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comment by am_Unition
am_Unition  ·  33 days ago  ·  link  ·    ·  parent  ·  post: Progress August 2023

lol yeah there was once that I took a drawing down to the machine shop and it had specified a .04" inch hole drilled down to like an inch and a half, and they laughed me outta there. The general rule is you don't drill deeper than 10x the diameter, for every scale, but especially very small bits.

Also, isn't it weird that our brains really seem to tolerate 3D CAD where the view is zoomed in, but the perspective is still like that from infinity? I hope that makes sense. Like always using binoculars, y'know?

So maybe I missed this, but is this all for watchmaking? Or general application? Or moreso just for the journey? Looks like so much fun.

kleinbl00  ·  33 days ago  ·  link  ·  

It's called gun drilling and about all I know about it is what the rep at IMTS told me when I looked up and saw a 3/8ths drill bit whose business end was eight feet above me. The "gun drilling pavilion" was not huge? But it was not small either. I'll bet you can do a 1mm hole 40mm deep (I've been doing enough metric that I'm starting to think in it!) but not without planning and tooling up. Now I'm really curious as to what that hole was for... I learned engineering fundamentals by taking apart cars from the age of 6 so underneath all the theory is a Cargo Cult understanding of mechanical objects. "I have never seen that hole, therefore it is impossible" without ever learning any 10x rules.

I've harped on this before - we see 3d through the way things move as we move our head, not through stereoscopic vision. Stereoscopic vision really only carries out to things about 6 feet away. When we're looking at a monitor, the image doesn't move - but with my magic puck I can move things around exactly as I want them whenever I want them and my brain builds 3d. Usually you hold down the center button but I found that limiting, so I bought a puck. Jeron Lanier made the point that humans adapt to any control schema really quickly; for my brain, "twitch my fingers" easily substitutes for "move my head."

This is all for jewelry making, but those jewels will run towards watches, pens and accessories. At a certain point, any precision assembly or surface needs to be machined rather than filed or cast or sawed or whatever. I got to the point with the casting where I went "and nothing will go together without things being precision drilled" at which point the question became "so how are you going to do that."

This machine cost me about $9k for the husk. It's been about another $15k for parts (fully $7k of that was rebuilding the spindle - yeowtch!). It will, if things go to plan, perform about as well as this thing, which I was quoted $180k for. It will also have a working envelope easily 3x as big in every direction. And, because I am controlling it with a highly-configurable Windows-based CNC interpreter, I will be able to do obnoxious things like configure it as a 5-axis drag knife, which is a device that no one in the world has ever made.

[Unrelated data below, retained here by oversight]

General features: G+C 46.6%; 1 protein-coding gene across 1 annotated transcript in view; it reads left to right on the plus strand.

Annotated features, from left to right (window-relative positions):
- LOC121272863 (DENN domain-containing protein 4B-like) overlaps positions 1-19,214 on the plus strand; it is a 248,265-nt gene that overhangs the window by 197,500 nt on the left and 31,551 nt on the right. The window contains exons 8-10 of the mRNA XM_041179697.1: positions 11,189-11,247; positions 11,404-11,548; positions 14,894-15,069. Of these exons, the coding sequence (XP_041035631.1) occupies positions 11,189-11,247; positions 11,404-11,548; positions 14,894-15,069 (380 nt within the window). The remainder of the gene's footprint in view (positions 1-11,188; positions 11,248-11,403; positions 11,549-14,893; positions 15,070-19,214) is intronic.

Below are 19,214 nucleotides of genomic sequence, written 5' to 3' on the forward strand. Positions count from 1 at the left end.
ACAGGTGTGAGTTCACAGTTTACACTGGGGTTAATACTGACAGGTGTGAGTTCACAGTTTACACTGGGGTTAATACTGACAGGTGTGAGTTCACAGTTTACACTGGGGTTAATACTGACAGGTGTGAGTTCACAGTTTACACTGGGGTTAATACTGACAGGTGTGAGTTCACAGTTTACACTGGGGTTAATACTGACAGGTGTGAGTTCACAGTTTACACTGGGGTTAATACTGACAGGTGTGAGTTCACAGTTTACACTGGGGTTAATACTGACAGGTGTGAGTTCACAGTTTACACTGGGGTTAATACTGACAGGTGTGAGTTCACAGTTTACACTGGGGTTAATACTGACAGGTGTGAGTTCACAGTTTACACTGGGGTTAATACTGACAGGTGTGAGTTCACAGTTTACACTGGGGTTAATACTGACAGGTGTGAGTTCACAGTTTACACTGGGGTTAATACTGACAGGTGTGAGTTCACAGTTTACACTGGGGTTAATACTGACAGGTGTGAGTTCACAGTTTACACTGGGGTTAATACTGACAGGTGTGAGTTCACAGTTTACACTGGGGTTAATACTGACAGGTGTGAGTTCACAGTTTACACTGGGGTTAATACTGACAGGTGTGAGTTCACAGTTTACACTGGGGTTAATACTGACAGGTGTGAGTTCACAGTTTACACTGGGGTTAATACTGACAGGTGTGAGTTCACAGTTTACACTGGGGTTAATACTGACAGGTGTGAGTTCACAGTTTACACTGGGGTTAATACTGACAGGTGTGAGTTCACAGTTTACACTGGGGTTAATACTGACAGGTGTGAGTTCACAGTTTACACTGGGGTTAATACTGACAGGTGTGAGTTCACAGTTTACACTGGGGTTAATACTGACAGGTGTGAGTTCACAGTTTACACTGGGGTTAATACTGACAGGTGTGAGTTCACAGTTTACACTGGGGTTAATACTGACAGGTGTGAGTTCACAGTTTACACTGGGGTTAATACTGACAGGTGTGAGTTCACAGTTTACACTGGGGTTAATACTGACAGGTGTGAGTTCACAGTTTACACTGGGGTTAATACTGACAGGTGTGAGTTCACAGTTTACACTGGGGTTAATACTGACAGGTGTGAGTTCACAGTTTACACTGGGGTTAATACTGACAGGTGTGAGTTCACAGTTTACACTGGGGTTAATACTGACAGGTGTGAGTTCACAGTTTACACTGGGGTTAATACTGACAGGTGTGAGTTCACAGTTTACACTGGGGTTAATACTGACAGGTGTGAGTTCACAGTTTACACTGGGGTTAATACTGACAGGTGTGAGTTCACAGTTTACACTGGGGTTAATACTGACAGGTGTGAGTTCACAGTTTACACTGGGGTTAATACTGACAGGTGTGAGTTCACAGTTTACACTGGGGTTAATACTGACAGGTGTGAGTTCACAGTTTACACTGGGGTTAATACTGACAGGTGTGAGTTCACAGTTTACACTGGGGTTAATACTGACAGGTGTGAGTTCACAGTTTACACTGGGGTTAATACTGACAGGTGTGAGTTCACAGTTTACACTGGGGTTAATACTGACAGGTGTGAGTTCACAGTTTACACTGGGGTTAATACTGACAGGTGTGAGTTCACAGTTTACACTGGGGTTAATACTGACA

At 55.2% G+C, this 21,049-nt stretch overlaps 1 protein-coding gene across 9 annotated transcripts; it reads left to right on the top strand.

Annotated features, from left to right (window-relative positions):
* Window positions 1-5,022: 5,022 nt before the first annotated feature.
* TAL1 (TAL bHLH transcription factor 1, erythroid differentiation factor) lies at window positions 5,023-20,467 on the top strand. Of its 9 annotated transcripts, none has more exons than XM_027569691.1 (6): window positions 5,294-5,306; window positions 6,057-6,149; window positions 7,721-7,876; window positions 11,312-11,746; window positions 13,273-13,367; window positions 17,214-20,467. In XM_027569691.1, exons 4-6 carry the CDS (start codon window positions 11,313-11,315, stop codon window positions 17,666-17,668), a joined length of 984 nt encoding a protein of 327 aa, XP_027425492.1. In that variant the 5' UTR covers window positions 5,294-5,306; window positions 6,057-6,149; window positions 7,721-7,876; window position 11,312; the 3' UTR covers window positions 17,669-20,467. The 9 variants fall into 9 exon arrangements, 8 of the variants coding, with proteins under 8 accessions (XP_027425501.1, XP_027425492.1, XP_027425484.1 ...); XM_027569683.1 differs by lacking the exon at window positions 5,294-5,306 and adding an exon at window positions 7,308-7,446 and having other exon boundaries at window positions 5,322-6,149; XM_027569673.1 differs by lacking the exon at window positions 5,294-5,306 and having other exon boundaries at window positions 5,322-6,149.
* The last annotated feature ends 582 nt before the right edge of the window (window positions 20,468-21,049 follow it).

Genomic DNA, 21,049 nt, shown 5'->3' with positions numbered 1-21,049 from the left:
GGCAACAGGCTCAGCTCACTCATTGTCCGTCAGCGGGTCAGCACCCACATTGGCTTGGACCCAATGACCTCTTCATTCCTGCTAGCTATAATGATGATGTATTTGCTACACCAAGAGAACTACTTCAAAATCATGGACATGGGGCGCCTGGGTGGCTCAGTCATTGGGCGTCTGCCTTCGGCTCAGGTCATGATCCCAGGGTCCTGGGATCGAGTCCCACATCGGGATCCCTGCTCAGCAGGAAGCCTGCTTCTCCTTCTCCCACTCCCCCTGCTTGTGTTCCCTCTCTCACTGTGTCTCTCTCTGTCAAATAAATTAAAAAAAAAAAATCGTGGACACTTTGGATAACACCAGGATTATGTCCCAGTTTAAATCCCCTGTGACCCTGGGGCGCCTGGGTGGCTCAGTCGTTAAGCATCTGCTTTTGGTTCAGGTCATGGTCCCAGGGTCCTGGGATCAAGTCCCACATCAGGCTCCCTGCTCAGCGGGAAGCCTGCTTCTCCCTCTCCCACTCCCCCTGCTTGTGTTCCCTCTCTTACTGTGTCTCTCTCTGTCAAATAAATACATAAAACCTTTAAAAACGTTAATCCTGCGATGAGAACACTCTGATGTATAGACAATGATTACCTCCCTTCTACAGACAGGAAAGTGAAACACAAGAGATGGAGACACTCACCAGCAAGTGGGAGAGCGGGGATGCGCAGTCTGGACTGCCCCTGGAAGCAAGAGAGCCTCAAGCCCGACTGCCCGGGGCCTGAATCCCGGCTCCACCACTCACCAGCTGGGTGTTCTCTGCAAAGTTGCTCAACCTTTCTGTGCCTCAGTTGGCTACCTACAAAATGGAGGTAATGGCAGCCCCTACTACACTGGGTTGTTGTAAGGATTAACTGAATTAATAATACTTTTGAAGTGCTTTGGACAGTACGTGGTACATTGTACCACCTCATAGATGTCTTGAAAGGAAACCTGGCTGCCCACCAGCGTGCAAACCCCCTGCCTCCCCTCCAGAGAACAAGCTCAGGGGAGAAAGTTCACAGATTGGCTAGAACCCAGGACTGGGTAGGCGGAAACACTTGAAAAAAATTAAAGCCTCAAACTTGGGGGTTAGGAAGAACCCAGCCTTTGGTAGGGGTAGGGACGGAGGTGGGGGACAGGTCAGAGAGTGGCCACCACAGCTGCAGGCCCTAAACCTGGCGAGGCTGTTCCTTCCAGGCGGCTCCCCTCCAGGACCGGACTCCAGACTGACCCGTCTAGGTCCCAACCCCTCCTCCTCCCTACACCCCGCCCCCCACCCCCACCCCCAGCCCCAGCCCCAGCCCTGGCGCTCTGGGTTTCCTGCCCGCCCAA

steve  ·  33 days ago  ·  link  ·  

    I will be able to do obnoxious things like configure it as a 5-axis drag knife, which is a device that no one in the world has ever made.

It's precisely this kind of shit that keeps me coming back for more updates. I don't even know what a 5-axis drag knife is... but hanging around you Ima bout to learn...

kleinbl00  ·  33 days ago  ·  link  ·  

So "drag knife" is not the correct term. The correct term is "tangential knife".

This is only relevant because it is how engraving works.

"Engraving" in watchmaking is a barely-automated process called "engine turning" everywhere but the US, where "engine turning" means something else entirely because of course it does. The first lathes in europe were actually for "ornamental turning" and it was very much the sport of kings.

When applied to jewelry, this is called guilloche, a made-up word much like "karaoke" or "boba" that is foreign but with an extremely muddy etymology. So muddy in fact that half the world (and it is an exceedingly small portion of the world) says "gee-oh-shay" and the other half says "gwee-osh."

Guilloche sucks. I've done about 30 hours training on it. I hate it.

Note that I also hate the wire-bendiness of cloisonne, but love the paint-by-numbers of it. Solution? mechanize that shit.

This is a Bumotec S191V. It's yours for a mere $750k.

But it can be tricked into doing mayhem.

And, for roughly $25k out the door, so will the FrankenKern.

(fingers crossed)